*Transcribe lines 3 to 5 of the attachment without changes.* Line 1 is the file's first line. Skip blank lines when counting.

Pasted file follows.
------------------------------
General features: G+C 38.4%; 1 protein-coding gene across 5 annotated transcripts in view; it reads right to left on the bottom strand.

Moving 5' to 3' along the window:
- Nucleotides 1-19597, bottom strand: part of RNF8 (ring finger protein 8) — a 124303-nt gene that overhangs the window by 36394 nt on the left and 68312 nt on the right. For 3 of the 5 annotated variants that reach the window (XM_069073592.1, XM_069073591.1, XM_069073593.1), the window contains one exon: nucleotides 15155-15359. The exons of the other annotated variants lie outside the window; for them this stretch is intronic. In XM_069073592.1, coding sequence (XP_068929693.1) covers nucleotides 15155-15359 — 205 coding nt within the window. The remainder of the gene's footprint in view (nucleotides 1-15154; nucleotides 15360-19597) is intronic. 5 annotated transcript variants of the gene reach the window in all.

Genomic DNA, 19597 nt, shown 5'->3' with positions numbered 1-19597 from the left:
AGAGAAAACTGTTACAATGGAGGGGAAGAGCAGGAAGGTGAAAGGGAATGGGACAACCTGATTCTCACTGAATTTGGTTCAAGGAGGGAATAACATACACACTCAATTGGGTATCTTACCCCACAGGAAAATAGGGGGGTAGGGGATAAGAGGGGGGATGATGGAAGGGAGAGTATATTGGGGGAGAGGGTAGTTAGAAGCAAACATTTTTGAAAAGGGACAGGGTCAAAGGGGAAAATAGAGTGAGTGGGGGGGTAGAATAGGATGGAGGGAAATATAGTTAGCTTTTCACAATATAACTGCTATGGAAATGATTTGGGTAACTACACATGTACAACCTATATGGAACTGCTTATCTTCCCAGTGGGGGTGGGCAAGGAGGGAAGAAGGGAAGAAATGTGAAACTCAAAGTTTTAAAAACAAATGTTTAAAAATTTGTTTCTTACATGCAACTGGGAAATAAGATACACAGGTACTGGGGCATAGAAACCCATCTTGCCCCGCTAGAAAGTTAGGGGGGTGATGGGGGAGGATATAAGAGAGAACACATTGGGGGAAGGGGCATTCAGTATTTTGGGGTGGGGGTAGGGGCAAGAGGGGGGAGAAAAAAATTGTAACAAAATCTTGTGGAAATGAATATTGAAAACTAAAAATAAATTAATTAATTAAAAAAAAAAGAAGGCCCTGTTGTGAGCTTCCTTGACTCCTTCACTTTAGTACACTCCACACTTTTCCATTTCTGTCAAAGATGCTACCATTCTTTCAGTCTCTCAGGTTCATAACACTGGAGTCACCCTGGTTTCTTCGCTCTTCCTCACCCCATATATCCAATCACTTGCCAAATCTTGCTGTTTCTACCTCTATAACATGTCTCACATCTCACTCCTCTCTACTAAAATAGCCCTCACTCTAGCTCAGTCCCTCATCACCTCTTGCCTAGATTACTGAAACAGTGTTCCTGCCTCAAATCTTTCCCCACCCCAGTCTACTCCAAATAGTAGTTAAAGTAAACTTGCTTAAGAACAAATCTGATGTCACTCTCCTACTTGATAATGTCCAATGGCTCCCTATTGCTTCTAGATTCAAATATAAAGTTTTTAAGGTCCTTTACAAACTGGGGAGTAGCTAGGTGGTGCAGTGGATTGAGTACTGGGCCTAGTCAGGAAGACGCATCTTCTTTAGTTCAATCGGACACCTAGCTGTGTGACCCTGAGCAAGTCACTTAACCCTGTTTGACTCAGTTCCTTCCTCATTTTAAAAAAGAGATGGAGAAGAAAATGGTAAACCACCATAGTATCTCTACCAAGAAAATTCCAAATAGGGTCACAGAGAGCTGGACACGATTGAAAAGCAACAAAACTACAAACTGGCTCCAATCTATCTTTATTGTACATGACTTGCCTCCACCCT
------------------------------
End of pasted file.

- Nucleotides 1-19597, bottom strand: part of RNF8 (ring finger protein 8) — a 124303-nt gene that overhangs the window by 36394 nt on the left and 68312 nt on the right. For 3 of the 5 annotated variants that reach the window (XM_069073592.1, XM_069073591.1, XM_069073593.1), the window contains one exon: nucleotides 15155-15359. The exons of the other annotated variants lie outside the window; for them this stretch is intronic. In XM_069073592.1, coding sequence (XP_068929693.1) covers nucleotides 15155-15359 — 205 coding nt within the window. The remainder of the gene's footprint in view (nucleotides 1-15154; nucleotides 15360-19597) is intronic. 5 annotated transcript variants of the gene reach the window in all.

Genomic DNA, 19597 nt, shown 5'->3' with positions numbered 1-19597 from the left:
AGAGAAAACTGTTACAATGGAGGGGAAGAGCAGGAAGGTGAAAGGGAATGGGACAACCTGATTCTCACTGAATTTGGTTCAAGGAGGGAATAACATACACACTCAATTGGGTATCTTACCCCACAGGAAAATAGGGGGGTAGGGGATAAGAGGGGGGATGATGGAAGGGAGAGTATATTGGGGGAGAGGGTAGTTAGAAGCAAACATTTTTGAAAAGGGACAGGGTCAAAGGGGAAAATAGAGTGAGTGGGGGGGTAGAATAGGATGGAGGGAAATATAGTTAGCTTTTCACAATATAACTGCTATGGAAATGATTTGGGTAACTACACATGTACAACCTATATGGAACTGCTTATCTTCCCAGTGGGGGTGGGCAAGGAGGGAAGAAGGGAAGAAATGTGAAACTCAAAGTTTTAAAAACAAATGTTTAAAAATTTGTTTCTTACATGCAACTGGGAAATAAGATACACAGGTACTGGGGCATAGAAACCCATCTTGCCCCGCTAGAAAGTTAGGGGGGTGATGGGGGAGGATATAAGAGAGAACACATTGGGGGAAGGGGCATTCAGTATTTTGGGGTGGGGGTAGGGGCAAGAGGGGGGAGAAAAAAATTGTAACAAAATCTTGTGGAAATGAATATTGAAAACTAAAAATAAATTAATTAATTAAAAAAAAAAGAAGGCCCTGTTGTGAGCTTCCTTGACTCCTTCACTTTAGTACACTCCACACTTTTCCATTTCTGTCAAAGATGCTACCATTCTTTCAGTCTCTCAGGTTCATAACACTGGAGTCACCCTGGTTTCTTCGCTCTTCCTCACCCCATATATCCAATCACTTGCCAAATCTTGCTGTTTCTACCTCTATAACATGTCTCACATCTCACTCCTCTCTACTAAAATAGCCCTCACTCTAGCTCAGTCCCTCATCACCTCTTGCCTAGATTACTGAAACAGTGTTCCTGCCTCAAATCTTTCCCCACCCCAGTCTACTCCAAATAGTAGTTAAAGTAAACTTGCTTAAGAACAAATCTGATGTCACTCTCCTACTTGATAATGTCCAATGGCTCCCTATTGCTTCTAGATTCAAATATAAAGTTTTTAAGGTCCTTTACAAACTGGGGAGTAGCTAGGTGGTGCAGTGGATTGAGTACTGGGCCTAGTCAGGAAGACGCATCTTCTTTAGTTCAATCGGACACCTAGCTGTGTGACCCTGAGCAAGTCACTTAACCCTGTTTGACTCAGTTCCTTCCTCATTTTAAAAAAGAGATGGAGAAGAAAATGGTAAACCACCATAGTATCTCTACCAAGAAAATTCCAAATAGGGTCACAGAGAGCTGGACACGATTGAAAAGCAACAAAACTACAAACTGGCTCCAATCTATCTTTATTGTACATGACTTGCCTCCACCCT